As best I can tell nowhere in the WP article is clothing mentioned. I have to assume the CBC author came to that idea all on his lonesome.

Comment: Re:In other words....Don't look like a drug traffi (Score 1) 461

by mythosaz (#47884863) Attached to: CBC Warns Canadians of "US Law Enforcement Money Extortion Program"

Like I said to another poster. This unlawful seizure has only happened in a handful of cases over the last decade, and those where corrected by the courts, property returned and officers involved appropriately disciplined.

The original story reads like this happens every day. Sorry, that's not true. It doesn't happen once a week, or once a month even.

Are you sure?

From the Washington Post article that the CBC author quoted.

There have been 61,998 cash seizures made on highways and elsewhere since 9/11 without search warrants or indictments through the Equitable Sharing Program, totaling more than $2.5 billion. State and local authorities kept more than $1.7 billion of that while Justice, Homeland Security and other federal agencies received $800 million. Half of the seizures were below $8,800.

I'm not sure about the numbers either, but even if they're off by an order of magnitude, it seems like a lot of seizures.

Further interesting is the last line. It reads to me like half of the seizures are ABOVE $8,800.

Comment: Re:So wait... (Score 2) 461

by mythosaz (#47884707) Attached to: CBC Warns Canadians of "US Law Enforcement Money Extortion Program"

As much as I like the idea of limiting my responses to legally identifying myself according to my state's laws, presenting any registrations or licenses potentially necessary, and then locking myself into a loop of, "am I being detained?" "am I under arrest?" "am I free to go?" I'm also smart enough to know that the any chance of the officer simply sending me on my way with a warning to keep my insurance card in the car and get a new tail-lamp next time I pass a Checker/Kragen/AutoZone flies right out the window when that happens.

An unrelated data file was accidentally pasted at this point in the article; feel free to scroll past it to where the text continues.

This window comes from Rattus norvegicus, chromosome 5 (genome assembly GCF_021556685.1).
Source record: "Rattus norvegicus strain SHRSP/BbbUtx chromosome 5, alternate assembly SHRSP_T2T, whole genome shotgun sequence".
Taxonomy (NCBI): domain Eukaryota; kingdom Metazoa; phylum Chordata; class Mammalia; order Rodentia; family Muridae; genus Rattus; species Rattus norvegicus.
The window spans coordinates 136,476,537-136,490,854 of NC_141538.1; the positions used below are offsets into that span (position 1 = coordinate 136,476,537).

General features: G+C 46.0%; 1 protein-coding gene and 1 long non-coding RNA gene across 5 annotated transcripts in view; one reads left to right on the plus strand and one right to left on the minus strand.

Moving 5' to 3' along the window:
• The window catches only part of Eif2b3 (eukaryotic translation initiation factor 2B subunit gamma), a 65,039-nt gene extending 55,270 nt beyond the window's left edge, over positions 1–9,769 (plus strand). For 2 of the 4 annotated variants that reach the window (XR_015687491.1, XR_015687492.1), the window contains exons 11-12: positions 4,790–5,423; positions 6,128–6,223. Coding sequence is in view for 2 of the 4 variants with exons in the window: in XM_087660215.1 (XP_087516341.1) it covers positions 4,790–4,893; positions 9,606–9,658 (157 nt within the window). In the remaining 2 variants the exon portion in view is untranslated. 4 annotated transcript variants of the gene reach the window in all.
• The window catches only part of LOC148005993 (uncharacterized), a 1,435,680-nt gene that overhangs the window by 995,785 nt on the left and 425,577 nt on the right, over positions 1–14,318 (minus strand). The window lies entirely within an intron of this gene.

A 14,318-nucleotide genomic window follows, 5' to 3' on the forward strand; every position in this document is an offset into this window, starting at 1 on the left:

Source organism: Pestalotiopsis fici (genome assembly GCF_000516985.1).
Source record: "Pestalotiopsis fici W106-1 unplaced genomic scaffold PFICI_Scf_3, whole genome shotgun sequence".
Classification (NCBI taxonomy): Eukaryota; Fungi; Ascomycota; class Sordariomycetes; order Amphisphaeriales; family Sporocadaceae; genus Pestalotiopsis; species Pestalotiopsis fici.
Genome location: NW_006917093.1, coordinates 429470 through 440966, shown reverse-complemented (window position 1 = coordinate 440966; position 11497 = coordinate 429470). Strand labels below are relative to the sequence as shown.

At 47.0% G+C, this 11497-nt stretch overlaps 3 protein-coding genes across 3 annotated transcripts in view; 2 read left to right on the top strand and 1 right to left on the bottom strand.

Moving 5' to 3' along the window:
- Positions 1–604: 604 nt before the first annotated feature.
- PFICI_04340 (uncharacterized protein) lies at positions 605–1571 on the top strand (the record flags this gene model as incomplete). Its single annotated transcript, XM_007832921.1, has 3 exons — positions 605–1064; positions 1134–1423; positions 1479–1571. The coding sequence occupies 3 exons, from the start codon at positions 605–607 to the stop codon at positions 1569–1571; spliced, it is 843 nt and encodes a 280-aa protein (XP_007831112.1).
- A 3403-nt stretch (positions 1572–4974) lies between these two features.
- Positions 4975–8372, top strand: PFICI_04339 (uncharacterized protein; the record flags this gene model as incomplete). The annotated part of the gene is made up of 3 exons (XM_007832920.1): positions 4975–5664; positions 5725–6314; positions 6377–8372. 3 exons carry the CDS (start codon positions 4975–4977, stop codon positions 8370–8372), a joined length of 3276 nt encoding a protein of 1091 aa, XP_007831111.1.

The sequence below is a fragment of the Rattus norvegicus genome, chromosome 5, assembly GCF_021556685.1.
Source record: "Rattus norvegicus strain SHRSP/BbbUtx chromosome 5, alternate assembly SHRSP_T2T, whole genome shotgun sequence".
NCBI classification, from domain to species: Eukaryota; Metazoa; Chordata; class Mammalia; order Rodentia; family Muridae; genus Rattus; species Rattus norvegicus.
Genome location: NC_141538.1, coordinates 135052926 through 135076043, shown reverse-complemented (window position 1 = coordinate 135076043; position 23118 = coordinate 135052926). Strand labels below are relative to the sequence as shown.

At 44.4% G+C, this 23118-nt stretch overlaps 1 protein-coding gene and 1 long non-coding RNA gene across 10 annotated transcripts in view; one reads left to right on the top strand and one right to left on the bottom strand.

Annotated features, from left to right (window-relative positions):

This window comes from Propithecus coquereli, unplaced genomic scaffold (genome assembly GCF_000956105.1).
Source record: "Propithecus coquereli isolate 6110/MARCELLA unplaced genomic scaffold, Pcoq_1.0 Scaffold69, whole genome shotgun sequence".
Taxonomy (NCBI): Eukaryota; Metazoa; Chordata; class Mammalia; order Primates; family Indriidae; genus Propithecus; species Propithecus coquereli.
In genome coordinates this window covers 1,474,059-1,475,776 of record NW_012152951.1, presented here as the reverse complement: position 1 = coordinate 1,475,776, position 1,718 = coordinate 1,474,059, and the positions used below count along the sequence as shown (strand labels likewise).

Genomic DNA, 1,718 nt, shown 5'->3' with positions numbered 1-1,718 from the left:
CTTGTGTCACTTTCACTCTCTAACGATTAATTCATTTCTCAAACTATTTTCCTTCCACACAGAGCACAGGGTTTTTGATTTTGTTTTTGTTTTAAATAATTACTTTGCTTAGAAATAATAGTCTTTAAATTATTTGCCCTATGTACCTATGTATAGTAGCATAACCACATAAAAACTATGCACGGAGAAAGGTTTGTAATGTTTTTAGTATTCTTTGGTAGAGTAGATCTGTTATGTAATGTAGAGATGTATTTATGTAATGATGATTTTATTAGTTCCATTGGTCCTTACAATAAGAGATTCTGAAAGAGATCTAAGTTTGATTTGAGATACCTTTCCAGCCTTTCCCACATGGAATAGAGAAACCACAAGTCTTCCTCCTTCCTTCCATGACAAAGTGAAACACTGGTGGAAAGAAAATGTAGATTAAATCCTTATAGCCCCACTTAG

It's a good idea to know your rights, not offer consent to searches, not volunteer any unnecessary information...but it's downright foolish to get into some sort of "I am being detained" back-and-forth through a slit cracked in the window.

Comment: Re:Simple solution (Score 1) 461

by mythosaz (#47884657) Attached to: CBC Warns Canadians of "US Law Enforcement Money Extortion Program"

I have a friend who, along with his wife, "retired" in their mid-20's.

They were both employed, had recently bought a house -- the sort of thing you expect from a new couple in their 20's. They were quietly living the white-picket-fence version of The American Dream. The company that they were working for got bought out. Employees - fortunately - had the opportunity to take a buyout on their position and leave with a tidy sum in their pockets. They sold their house for a small gain, took their buyout money, and have spent the last 20 years in a mobile home, moving from one state park to the next, hiking and living frugally. They both work part-time as trail guides in exchange for the occasional RV hookup fee or to supplement their retirement fund.

It didn't take much money for them to disconnect and live about as off the grid as you can comfortably.

I'm not suggesting this as practical advise for anyone -- but I've actually seen it work. If I liked hiking and camping (20 years of hiking and camping) I'd be more jealous.

Yes, we will be going to OSI, Mars, and Pluto, but not necessarily in that order. -- Jeffrey Honig